The Amazing Race eliminated Shelley Porter and her daughter Nici Porter during Friday night's sixth broadcast of the CBS reality competition's 25th season. 

The "Mother and Daughter" team became the fifth team eliminated from the around-the-world competition after they arrived at the Race's sixth Pit Stop at Casbah D'If, a fortress like structure, in Marrakech, Morocco in last place.

Shelley and Nici had trouble navigating themselves in the last leg and were known for arguing during most of their race.

In an exclusive interview with Reality TV World on Tuesday, Shelley talked about her The Amazing Race experience. Nici was unavailable. Below is the first half of Shelley's interview. Check back with us soon for the concluding portion.

Reality TV World: How far behind Amy DeJong and Maya Warren do you think you finally arrived at the Pit Stop? What do you think the gap was there between you?

Shelley Porter: Two hours. Two hours at least.

Reality TV World: Were you hoping for or kind of banking on a non-elimination leg when you met Phil Keoghan on the Pit Stop mat? Were you surprised to hear you had been eliminated from the Race?

Shelley Porter: No, we knew because we had just had a non-elimination leg. So we knew that if there was going to be one, it was either the next leg or the leg after that. It made sense. We weren't surprised at all [because] we are [huge fans].

Reality TV World: In your final words, you said you wished you two had kept your "competitive edge sharpened" on the last leg. Did you really feel like you lost it, like maybe you gave up a little or something? What did you mean by that?

Shelley Porter: That was, you know, we seemed to have -- even though we were fighting in the beginning, it was the fighting seemed to be fueling us. Because even at our worst moment of the "mat meltdown," as it's now referred to, we still beat the Top 2 teams for that leg. So, we said that because we wandered around the desert because neither of us wanted to fight with the other one.

No one was exerting the dominant control needed to say, "Okay, this isn't working. We need to do something different." And neither one of us took charge and made a decision to do something different. So, instead, we wandered through the desert like Moses.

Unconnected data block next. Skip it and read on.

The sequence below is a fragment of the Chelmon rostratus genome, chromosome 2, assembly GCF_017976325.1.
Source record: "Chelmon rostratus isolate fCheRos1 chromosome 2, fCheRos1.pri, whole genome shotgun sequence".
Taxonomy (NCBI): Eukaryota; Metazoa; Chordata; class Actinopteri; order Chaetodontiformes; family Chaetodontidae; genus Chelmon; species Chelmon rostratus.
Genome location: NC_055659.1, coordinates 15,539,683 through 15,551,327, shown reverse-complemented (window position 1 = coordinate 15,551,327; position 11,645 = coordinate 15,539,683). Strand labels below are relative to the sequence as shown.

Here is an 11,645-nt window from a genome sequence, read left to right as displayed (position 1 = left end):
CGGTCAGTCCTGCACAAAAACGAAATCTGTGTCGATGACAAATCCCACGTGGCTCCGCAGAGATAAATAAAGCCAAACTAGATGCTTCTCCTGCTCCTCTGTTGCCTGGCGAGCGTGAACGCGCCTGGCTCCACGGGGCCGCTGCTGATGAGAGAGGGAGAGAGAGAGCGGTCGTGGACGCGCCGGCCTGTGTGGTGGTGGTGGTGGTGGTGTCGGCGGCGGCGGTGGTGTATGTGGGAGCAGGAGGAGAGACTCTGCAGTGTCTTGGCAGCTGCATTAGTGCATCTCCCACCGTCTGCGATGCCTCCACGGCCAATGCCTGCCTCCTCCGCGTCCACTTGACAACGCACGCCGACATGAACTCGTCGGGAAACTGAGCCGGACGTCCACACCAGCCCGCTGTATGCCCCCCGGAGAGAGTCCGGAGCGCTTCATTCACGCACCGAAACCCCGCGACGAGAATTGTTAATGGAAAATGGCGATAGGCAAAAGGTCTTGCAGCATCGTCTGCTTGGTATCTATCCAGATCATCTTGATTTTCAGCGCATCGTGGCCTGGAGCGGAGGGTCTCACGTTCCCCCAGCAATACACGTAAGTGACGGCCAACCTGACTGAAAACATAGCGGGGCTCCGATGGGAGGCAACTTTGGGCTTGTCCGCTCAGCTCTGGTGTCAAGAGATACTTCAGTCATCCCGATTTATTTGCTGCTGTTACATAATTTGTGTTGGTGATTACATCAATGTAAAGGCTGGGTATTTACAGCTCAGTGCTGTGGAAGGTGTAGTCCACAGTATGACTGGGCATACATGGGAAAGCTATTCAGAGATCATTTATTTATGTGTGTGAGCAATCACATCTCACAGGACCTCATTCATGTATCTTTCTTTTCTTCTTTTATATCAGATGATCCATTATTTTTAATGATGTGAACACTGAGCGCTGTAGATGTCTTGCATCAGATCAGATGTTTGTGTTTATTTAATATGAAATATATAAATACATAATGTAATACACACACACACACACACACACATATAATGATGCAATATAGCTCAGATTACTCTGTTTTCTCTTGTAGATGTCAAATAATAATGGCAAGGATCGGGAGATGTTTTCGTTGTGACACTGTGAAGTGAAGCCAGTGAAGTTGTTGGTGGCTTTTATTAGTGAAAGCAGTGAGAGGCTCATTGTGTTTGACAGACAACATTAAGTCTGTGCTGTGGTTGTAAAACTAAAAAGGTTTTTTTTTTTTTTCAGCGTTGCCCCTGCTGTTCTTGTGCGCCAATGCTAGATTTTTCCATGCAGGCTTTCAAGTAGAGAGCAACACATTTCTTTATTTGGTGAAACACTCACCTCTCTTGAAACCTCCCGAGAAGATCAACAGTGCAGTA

Reality TV World: Speaking of the "mat meltdown," how do you feel you were portrayed on this season of the Race? Did you feel the editing accurately depicted your relationship out there or do you feel it focused mainly on the bad points and therefore made your bickering appear worse than it really was?
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Shelley Porter: They actually edited us pretty good. There was definitely a lot more bickering than America got to see. Thank God. But I think it more so made people think BECAUSE we were bickering, that it made us seem, like, dysfunctional. That's just the way our family unfortunately communicates.

Some people would say, "Well, that's not good communication."

"Okay, well maybe not in your house -- that's not how you get things done, but that's what works in ours."

So, it's perception based on each individual's reality, unfortunately. So, for us, it's normal. That's why we kept saying, "Do not worry about us. Yes, we're bickering right now," but if you saw on the next leg, we were in each other's arms and we're hugging. We were hugging that morning before we left to go to the airport. It doesn't last. In a matter of minutes -- she called it "putting it on pause."

We can go from [yelling] to -- that's just us! It's fine. It's just our love bickering, I don't know. And unfortunately, because I was concerned with America's perception of the bickering, we stopped bickering altogether. And that's why we got eliminated in Morocco.